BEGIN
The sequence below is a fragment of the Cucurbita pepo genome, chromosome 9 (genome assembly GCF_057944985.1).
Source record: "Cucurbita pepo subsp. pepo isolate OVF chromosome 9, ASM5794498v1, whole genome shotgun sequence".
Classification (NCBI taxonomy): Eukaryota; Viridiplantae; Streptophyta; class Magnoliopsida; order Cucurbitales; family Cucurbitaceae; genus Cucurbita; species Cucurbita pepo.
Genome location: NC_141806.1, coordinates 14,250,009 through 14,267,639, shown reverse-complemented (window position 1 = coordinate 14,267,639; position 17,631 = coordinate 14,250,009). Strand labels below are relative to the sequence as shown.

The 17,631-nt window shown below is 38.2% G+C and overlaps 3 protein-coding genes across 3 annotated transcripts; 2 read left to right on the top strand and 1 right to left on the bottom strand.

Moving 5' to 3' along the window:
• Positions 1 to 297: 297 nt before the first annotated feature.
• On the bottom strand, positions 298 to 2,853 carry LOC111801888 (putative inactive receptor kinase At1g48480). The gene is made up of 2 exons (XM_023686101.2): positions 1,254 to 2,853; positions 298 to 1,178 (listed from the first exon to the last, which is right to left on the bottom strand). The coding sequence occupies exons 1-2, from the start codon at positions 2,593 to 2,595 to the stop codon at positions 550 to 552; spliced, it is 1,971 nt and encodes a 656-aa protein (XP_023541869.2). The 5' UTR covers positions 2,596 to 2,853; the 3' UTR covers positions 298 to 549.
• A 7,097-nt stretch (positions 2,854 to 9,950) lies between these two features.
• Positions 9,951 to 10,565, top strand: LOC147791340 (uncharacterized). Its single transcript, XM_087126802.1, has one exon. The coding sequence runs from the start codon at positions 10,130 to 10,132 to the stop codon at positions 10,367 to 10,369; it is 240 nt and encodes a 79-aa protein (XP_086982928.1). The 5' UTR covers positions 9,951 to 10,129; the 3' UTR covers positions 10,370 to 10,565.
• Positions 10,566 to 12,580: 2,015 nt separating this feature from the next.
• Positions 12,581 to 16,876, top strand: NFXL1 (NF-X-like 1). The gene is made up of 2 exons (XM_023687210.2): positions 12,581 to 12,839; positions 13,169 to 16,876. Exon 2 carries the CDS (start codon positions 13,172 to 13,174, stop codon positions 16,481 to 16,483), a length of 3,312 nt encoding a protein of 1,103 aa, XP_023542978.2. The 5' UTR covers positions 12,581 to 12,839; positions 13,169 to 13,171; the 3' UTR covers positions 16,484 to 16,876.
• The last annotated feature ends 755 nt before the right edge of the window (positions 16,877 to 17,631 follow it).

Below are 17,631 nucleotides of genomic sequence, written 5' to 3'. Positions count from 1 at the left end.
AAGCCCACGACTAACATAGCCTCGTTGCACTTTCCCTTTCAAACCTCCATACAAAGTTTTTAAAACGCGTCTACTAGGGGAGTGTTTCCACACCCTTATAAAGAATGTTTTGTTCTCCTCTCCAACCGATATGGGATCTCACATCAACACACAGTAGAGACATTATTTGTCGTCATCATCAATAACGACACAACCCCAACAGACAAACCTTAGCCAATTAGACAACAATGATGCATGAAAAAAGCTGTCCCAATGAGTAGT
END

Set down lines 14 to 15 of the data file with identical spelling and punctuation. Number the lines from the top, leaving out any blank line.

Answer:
Below are 17,631 nucleotides of genomic sequence, written 5' to 3'. Positions count from 1 at the left end.
AAGCCCACGACTAACATAGCCTCGTTGCACTTTCCCTTTCAAACCTCCATACAAAGTTTTTAAAACGCGTCTACTAGGGGAGTGTTTCCACACCCTTATAAAGAATGTTTTGTTCTCCTCTCCAACCGATATGGGATCTCACATCAACACACAGTAGAGACATTATTTGTCGTCATCATCAATAACGACACAACCCCAACAGACAAACCTTAGCCAATTAGACAACAATGATGCATGAAAAAAGCTGTCCCAATGAGTAGT